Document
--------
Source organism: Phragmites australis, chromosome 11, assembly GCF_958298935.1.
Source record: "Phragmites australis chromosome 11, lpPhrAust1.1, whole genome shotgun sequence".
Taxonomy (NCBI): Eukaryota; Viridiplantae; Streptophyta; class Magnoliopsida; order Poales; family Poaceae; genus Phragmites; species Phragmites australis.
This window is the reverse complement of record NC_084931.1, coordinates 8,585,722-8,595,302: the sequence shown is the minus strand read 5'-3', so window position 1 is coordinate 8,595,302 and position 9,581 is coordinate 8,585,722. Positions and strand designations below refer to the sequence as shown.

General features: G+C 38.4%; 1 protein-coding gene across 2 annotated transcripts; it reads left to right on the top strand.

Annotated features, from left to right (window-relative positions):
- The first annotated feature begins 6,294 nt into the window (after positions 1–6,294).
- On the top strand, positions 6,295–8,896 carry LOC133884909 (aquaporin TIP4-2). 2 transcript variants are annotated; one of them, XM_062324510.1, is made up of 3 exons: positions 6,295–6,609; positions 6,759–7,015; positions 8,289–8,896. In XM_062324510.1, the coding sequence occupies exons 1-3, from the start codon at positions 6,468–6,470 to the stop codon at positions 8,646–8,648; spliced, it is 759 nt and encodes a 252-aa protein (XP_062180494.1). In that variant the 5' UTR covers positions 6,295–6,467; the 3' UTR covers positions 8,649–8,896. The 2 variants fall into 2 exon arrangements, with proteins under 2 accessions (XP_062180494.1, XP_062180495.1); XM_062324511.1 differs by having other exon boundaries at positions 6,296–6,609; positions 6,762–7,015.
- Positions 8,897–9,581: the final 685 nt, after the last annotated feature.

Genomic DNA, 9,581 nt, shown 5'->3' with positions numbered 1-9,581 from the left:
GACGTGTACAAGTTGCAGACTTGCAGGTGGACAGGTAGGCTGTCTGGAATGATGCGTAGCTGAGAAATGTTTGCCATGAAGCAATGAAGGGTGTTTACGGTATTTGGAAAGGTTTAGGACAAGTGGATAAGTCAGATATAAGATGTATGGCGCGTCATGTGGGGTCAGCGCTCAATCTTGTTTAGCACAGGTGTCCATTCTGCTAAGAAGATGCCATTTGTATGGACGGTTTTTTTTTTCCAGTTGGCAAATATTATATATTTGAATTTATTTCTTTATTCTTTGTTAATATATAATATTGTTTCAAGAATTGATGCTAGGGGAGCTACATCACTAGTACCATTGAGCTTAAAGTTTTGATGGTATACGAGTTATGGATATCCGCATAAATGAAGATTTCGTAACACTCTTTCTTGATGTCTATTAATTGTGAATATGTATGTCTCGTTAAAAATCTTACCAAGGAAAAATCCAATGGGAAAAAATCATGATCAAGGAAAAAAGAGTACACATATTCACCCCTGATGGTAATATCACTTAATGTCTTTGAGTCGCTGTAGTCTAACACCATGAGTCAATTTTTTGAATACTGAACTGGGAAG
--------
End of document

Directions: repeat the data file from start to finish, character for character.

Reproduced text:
Source organism: Phragmites australis, chromosome 11, assembly GCF_958298935.1.
Source record: "Phragmites australis chromosome 11, lpPhrAust1.1, whole genome shotgun sequence".
Taxonomy (NCBI): Eukaryota; Viridiplantae; Streptophyta; class Magnoliopsida; order Poales; family Poaceae; genus Phragmites; species Phragmites australis.
This window is the reverse complement of record NC_084931.1, coordinates 8,585,722-8,595,302: the sequence shown is the minus strand read 5'-3', so window position 1 is coordinate 8,595,302 and position 9,581 is coordinate 8,585,722. Positions and strand designations below refer to the sequence as shown.

General features: G+C 38.4%; 1 protein-coding gene across 2 annotated transcripts; it reads left to right on the top strand.

Annotated features, from left to right (window-relative positions):
- The first annotated feature begins 6,294 nt into the window (after positions 1–6,294).
- On the top strand, positions 6,295–8,896 carry LOC133884909 (aquaporin TIP4-2). 2 transcript variants are annotated; one of them, XM_062324510.1, is made up of 3 exons: positions 6,295–6,609; positions 6,759–7,015; positions 8,289–8,896. In XM_062324510.1, the coding sequence occupies exons 1-3, from the start codon at positions 6,468–6,470 to the stop codon at positions 8,646–8,648; spliced, it is 759 nt and encodes a 252-aa protein (XP_062180494.1). In that variant the 5' UTR covers positions 6,295–6,467; the 3' UTR covers positions 8,649–8,896. The 2 variants fall into 2 exon arrangements, with proteins under 2 accessions (XP_062180494.1, XP_062180495.1); XM_062324511.1 differs by having other exon boundaries at positions 6,296–6,609; positions 6,762–7,015.
- Positions 8,897–9,581: the final 685 nt, after the last annotated feature.

Genomic DNA, 9,581 nt, shown 5'->3' with positions numbered 1-9,581 from the left:
GACGTGTACAAGTTGCAGACTTGCAGGTGGACAGGTAGGCTGTCTGGAATGATGCGTAGCTGAGAAATGTTTGCCATGAAGCAATGAAGGGTGTTTACGGTATTTGGAAAGGTTTAGGACAAGTGGATAAGTCAGATATAAGATGTATGGCGCGTCATGTGGGGTCAGCGCTCAATCTTGTTTAGCACAGGTGTCCATTCTGCTAAGAAGATGCCATTTGTATGGACGGTTTTTTTTTTCCAGTTGGCAAATATTATATATTTGAATTTATTTCTTTATTCTTTGTTAATATATAATATTGTTTCAAGAATTGATGCTAGGGGAGCTACATCACTAGTACCATTGAGCTTAAAGTTTTGATGGTATACGAGTTATGGATATCCGCATAAATGAAGATTTCGTAACACTCTTTCTTGATGTCTATTAATTGTGAATATGTATGTCTCGTTAAAAATCTTACCAAGGAAAAATCCAATGGGAAAAAATCATGATCAAGGAAAAAAGAGTACACATATTCACCCCTGATGGTAATATCACTTAATGTCTTTGAGTCGCTGTAGTCTAACACCATGAGTCAATTTTTTGAATACTGAACTGGGAAG